The Five Worst Films Of 2012 So Far

With half the year behind us, we recently looked at the Ten Best Films of 2012 So Far, and as I wrote in that article, it has been an incredibly strong year for film. But that doesn’t mean there haven’t been some outright creative failures as well, and while I don’t feel there have been enough awful films to fill another top-ten list, there’s plenty for a Top Five.

So today, we’re looking at the Five Worst Films of 2012 So Far, and trust me when I say this is a list loaded with bad. Each one of these movies hurt me, battered my soul and chipped away at my spirit until I felt like never returning to a theatre again. They are that awful, and if you’re one of those people who thinks watching bad movies is fun, don’t seek out these. They’re not ‘funny’ bad. They’re offensively bad, and I despise them with every fiber of my being.

So without further ado, let’s kick off the countdown of crap with the Top Five Worst Films of 2012 So Far… 

5. John Carter

I resent the idea some have recently suggested that critics like me dismissed John Carter creatively because it bombed financially. I saw John Carter at an early screening a week before it opened. There was no possible way for box-office data to influence my criticism, and even if there were, I believe myself an intelligent enough person to separate commerce from art when forming opinions.

And in my honest, unfiltered opinion, I believe John Carter is a train-wreck of a movie. The script is a disastrous hodge-podge of unnecessarily complex exposition and inept character development, the acting is largely horrendous (especially from lead Taylor Kitsch), and tonally, it’s all over the place without any clear sense of voice.

Director Andrew Stanton seems unsure whether he’s making a serious sci-fi drama or a lighthearted pulp adventure, so he’s seemingly elected to do both, and the choice doesn’t succeed. It’s impossible to take long conversations about Martian marital succession plans seriously when the next cut will take us to the title character jumping around canyons like a super Mario brother. The tone never gels, the story is too convoluted to be interesting, and I never felt even remotely invested in the characters.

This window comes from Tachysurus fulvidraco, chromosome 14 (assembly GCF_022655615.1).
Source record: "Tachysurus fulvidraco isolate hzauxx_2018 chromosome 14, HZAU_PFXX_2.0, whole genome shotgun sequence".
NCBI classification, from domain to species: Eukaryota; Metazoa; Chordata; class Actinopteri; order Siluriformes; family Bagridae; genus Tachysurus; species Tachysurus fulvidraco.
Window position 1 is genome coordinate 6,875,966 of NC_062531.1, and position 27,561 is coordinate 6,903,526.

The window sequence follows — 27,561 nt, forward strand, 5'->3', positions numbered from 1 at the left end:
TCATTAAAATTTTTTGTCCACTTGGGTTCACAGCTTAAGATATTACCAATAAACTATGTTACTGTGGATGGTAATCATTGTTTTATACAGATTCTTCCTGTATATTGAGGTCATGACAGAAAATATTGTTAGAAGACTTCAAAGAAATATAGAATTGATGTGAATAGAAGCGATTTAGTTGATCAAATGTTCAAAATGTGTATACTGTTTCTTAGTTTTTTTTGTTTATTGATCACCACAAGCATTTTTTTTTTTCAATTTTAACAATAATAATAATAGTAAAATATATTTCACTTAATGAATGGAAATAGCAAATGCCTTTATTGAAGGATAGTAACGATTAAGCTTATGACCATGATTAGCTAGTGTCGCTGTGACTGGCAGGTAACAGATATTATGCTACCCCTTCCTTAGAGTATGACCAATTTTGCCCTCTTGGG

John Carter is a bad, bad movie. I personally believe that is part of the reason why it bombed at the box-office. That it set new records for financial failure has nothing to do with my opinion of the film. I simply did not like nor respond to it on any level, and while it’s certainly not as bad as the next four movies on this countdown, it’s absolutely one of the biggest creative misfires of 2012.

4. Salmon Fishing in the Yemen

You know what I love about fishing?  Subtlety. 

It is a quiet sport, one based on patience and discipline; it requires both a nuance of craft and a stillness of mind, which is precisely why fishing is such an attractive activity to many.  With a rod in one’s hand, in a boat or in waders, where else can one find such mental peace and clarity?

Not in Lasse Hallström’s Salmon Fishing in the Yemen, for starters. A story about a real-life effort to introduce salmon fishing to the harsh conditions of the Yemen river, the film claims to have a love and understanding of fishing, but it is an impostor, for it has not a subtle bone in its spectacularly stupid body.  Every plot point is loudly telegraphed, every character trait shouted at the camera, every message or theme delivered in monologue, every second of music obvious and manipulative, every piece of development outlined with small, easily digestible phrases, and so on and so on.